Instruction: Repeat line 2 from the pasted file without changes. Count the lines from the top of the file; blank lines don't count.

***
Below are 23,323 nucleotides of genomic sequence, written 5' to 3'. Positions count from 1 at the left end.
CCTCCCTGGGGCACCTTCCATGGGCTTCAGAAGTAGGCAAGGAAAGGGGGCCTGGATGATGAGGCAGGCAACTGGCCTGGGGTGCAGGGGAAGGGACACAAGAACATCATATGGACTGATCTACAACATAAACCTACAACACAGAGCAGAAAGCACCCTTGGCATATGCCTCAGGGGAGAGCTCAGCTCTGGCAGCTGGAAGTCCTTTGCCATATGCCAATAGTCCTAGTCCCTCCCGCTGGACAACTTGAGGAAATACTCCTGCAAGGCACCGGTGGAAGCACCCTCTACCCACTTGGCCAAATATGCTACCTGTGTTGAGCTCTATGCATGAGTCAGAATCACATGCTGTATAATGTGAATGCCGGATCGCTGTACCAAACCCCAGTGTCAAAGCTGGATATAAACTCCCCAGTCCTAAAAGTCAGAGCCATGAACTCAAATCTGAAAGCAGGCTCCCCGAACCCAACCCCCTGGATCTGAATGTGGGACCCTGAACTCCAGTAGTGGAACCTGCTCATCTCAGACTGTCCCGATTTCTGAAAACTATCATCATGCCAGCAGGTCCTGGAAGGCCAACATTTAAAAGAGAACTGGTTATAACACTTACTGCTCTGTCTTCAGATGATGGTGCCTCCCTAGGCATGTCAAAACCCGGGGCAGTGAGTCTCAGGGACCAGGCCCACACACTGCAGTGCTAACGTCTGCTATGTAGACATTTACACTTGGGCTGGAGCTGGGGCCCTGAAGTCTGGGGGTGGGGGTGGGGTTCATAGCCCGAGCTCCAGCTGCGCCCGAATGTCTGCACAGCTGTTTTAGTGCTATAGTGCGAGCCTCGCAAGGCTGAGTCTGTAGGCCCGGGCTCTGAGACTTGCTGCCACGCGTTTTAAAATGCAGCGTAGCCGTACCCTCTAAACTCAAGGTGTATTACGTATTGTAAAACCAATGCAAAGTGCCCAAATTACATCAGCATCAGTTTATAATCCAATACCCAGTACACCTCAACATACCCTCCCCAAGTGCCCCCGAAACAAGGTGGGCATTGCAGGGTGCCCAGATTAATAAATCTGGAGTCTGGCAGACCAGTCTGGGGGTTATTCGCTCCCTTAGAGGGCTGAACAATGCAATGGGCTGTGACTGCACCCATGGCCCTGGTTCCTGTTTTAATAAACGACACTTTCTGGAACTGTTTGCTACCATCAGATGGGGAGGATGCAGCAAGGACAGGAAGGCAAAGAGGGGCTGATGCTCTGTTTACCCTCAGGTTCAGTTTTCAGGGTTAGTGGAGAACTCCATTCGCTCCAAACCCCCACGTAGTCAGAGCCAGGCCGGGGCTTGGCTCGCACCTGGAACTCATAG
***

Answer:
CCTCCCTGGGGCACCTTCCATGGGCTTCAGAAGTAGGCAAGGAAAGGGGGCCTGGATGATGAGGCAGGCAACTGGCCTGGGGTGCAGGGGAAGGGACACAAGAACATCATATGGACTGATCTACAACATAAACCTACAACACAGAGCAGAAAGCACCCTTGGCATATGCCTCAGGGGAGAGCTCAGCTCTGGCAGCTGGAAGTCCTTTGCCATATGCCAATAGTCCTAGTCCCTCCCGCTGGACAACTTGAGGAAATACTCCTGCAAGGCACCGGTGGAAGCACCCTCTACCCACTTGGCCAAATATGCTACCTGTGTTGAGCTCTATGCATGAGTCAGAATCACATGCTGTATAATGTGAATGCCGGATCGCTGTACCAAACCCCAGTGTCAAAGCTGGATATAAACTCCCCAGTCCTAAAAGTCAGAGCCATGAACTCAAATCTGAAAGCAGGCTCCCCGAACCCAACCCCCTGGATCTGAATGTGGGACCCTGAACTCCAGTAGTGGAACCTGCTCATCTCAGACTGTCCCGATTTCTGAAAACTATCATCATGCCAGCAGGTCCTGGAAGGCCAACATTTAAAAGAGAACTGGTTATAACACTTACTGCTCTGTCTTCAGATGATGGTGCCTCCCTAGGCATGTCAAAACCCGGGGCAGTGAGTCTCAGGGACCAGGCCCACACACTGCAGTGCTAACGTCTGCTATGTAGACATTTACACTTGGGCTGGAGCTGGGGCCCTGAAGTCTGGGGGTGGGGGTGGGGTTCATAGCCCGAGCTCCAGCTGCGCCCGAATGTCTGCACAGCTGTTTTAGTGCTATAGTGCGAGCCTCGCAAGGCTGAGTCTGTAGGCCCGGGCTCTGAGACTTGCTGCCACGCGTTTTAAAATGCAGCGTAGCCGTACCCTCTAAACTCAAGGTGTATTACGTATTGTAAAACCAATGCAAAGTGCCCAAATTACATCAGCATCAGTTTATAATCCAATACCCAGTACACCTCAACATACCCTCCCCAAGTGCCCCCGAAACAAGGTGGGCATTGCAGGGTGCCCAGATTAATAAATCTGGAGTCTGGCAGACCAGTCTGGGGGTTATTCGCTCCCTTAGAGGGCTGAACAATGCAATGGGCTGTGACTGCACCCATGGCCCTGGTTCCTGTTTTAATAAACGACACTTTCTGGAACTGTTTGCTACCATCAGATGGGGAGGATGCAGCAAGGACAGGAAGGCAAAGAGGGGCTGATGCTCTGTTTACCCTCAGGTTCAGTTTTCAGGGTTAGTGGAGAACTCCATTCGCTCCAAACCCCCACGTAGTCAGAGCCAGGCCGGGGCTTGGCTCGCACCTGGAACTCATAG